Non-Physical Activity vs. Physical Activity and Effects on Academic Performance

       College is a big step in life and many who are new to it get carried away in the lifestyle change. Many college students seem to become less active once they start college and many reasons to this can be because for one they study a lot in order to get good grades in their classes. 

      The Centers for Disease Control and Prevention (CDC) assert that many adult Americans do not meet the national guide­lines for aerobic physical activity, and muscle-strengthening physical activity (National Center for Health Statistics, 2011).



Why is Physical Activity Important?

       But what if taking a little time out of your day in order to exercise could help you improve your scores? It is stated that college students should get at least 2 ½ hours of physical activity a week. This is told because of the fact that regular activity helps one improve their overall health and fitness. Another good aspect to this for college students is that it reduces the many risks for chronic conditions as high blood pressure, type-2 diabetes, and even obesity. (College Health and Safety, 2015).


     It is said that physical activity helps one with many benefits as for example it can improve bone health, decrease levels of body fat, help post-secondary education, get one a higher income (from better education), and even reduce symptoms of depression. Many people have excuses to why they do not have enough time for physical activity, which excuses can included not enough time, not enough money, transportation, or even no work out partner. If you think about it why not invest in as little as 30 minutes a day in order to get all these benefits exercising. According to healthy people 2020 more than 80 percent of adults do not even meet the guidelines for aerobic and muscle-strengthening activities. I presume that myself to be a very large number, but as you can see from the diagrams below. (Physical Activity, 2008). 

Physical Activity correlated with Academic Performance


A study by N.S lade and M. Kies discusses how a medical student’s physical activity begins to slow down as the year goes along.  “A large body of evidence suggests that physical activity is positively associated with cognitive ability.” Being physically active can help your brain be more efficient when learning.  Not only can being physically active help you think better. It will of course make you feel better as well. “Those who are physically active have reduced risk of developing cardiovascular disease, ischemic stroke, non- insulin- dependent (type 2) diabetes, colon cancers” and a whole host of medical issues. (American Journal of Preventive Medicine 2002, pg. 1)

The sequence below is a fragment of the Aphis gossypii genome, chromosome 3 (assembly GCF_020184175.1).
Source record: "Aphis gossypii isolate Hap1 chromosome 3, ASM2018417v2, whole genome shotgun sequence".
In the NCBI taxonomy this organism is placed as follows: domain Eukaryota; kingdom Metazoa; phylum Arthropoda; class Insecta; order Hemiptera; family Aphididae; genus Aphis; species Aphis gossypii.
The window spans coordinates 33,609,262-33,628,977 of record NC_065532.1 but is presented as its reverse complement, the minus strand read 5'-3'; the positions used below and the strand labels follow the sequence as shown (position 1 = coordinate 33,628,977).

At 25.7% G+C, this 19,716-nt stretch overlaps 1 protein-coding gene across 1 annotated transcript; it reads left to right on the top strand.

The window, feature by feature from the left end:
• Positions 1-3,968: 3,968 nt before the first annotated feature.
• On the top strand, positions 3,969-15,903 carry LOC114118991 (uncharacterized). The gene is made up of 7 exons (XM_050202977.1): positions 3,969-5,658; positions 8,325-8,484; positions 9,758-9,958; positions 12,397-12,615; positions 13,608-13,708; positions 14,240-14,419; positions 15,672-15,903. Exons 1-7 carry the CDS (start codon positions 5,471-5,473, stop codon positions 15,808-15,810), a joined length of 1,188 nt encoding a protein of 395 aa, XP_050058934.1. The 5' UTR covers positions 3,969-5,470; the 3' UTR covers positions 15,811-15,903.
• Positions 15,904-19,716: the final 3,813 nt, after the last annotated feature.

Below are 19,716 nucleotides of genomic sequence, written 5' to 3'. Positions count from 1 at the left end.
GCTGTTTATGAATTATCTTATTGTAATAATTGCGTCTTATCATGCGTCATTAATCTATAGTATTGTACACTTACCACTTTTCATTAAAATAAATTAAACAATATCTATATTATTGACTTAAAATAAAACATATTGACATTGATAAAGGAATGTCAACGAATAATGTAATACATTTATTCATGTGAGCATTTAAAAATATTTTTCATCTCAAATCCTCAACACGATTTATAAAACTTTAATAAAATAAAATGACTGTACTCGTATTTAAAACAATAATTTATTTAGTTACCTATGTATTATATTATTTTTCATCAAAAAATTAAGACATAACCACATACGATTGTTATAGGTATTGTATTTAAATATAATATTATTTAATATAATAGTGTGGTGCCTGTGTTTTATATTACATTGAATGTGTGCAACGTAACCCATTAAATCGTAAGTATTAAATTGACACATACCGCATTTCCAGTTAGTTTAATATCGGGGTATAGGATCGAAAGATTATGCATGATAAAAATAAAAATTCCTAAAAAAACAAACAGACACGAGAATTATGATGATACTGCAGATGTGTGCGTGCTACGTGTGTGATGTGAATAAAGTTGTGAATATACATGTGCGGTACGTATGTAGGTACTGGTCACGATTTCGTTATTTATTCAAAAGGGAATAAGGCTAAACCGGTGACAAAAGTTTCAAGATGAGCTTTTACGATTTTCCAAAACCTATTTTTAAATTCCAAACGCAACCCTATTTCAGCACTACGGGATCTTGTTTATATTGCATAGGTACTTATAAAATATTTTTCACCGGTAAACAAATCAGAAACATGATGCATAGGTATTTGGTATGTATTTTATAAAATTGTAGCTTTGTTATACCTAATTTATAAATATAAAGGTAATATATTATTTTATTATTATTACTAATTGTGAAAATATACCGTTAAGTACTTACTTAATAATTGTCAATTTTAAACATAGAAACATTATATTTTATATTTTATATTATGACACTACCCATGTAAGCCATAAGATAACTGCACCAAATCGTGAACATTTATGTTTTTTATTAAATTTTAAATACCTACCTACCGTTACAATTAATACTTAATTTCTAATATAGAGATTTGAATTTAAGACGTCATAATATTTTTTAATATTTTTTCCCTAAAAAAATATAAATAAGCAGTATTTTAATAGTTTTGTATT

So it may come to a shock that “only 25% of adults report snagging in recommended levels of physical activity (either 30 minutes of moderate – intensity activity 5 or more days per week or 20 minutes of vigorous- intensity physical activity 3 or more days per week”(
American Journal of Preventive Medicine 2002, pg. 1).

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     According to HealthyPeople.Gov, “Data from another study shows a study for the proportion of adults aged 18 and over who met the guidelines for aerobic physical activity (at least 150 minutes per week of moderate physical activity, or 75 minutes per week of vigorous physical activity, or an equivalent combination) and are age adjusted using the year 2000 standard population. Respondents were asked to select one or more races. The single race categories listed include persons who reported only one racial group. Persons of Hispanic origin may be of any race. Data by education are for people’s aged 25 and over. 



In 2012, 50.0% (age adjusted) of adults aged 18 and over met the guidelines for aerobic physical activity (at least 150 minutes per week of moderate physical activity, or 75 minutes per week of vigorous physical activity, or an equivalent combination). This rate varied by sex, race and ethnicity, education, and activity limitation status: